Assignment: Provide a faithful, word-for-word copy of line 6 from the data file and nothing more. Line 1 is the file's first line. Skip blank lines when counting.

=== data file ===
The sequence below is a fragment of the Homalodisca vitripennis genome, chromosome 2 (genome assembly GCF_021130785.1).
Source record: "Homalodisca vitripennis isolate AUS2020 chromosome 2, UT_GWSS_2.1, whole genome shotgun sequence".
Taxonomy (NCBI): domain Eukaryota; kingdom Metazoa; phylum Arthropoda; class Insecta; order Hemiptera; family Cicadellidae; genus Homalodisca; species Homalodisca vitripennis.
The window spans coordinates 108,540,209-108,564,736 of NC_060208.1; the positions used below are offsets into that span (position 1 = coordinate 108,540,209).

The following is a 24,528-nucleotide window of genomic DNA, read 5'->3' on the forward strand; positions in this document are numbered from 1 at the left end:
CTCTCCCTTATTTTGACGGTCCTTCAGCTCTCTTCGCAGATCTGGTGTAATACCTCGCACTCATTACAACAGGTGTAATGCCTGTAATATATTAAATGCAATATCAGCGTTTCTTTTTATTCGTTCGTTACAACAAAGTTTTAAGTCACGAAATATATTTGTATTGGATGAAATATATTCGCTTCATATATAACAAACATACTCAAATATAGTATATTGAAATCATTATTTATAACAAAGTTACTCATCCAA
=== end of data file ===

CTCTCCCTTATTTTGACGGTCCTTCAGCTCTCTTCGCAGATCTGGTGTAATACCTCGCACTCATTACAACAGGTGTAATGCCTGTAATATATTAAATGCAATATCAGCGTTTCTTTTTATTCGTTCGTTACAACAAAGTTTTAAGTCACGAAATATATTTGTATTGGATGAAATATATTCGCTTCATATATAACAAACATACTCAAATATAGTATATTGAAATCATTATTTATAACAAAGTTACTCATCCAA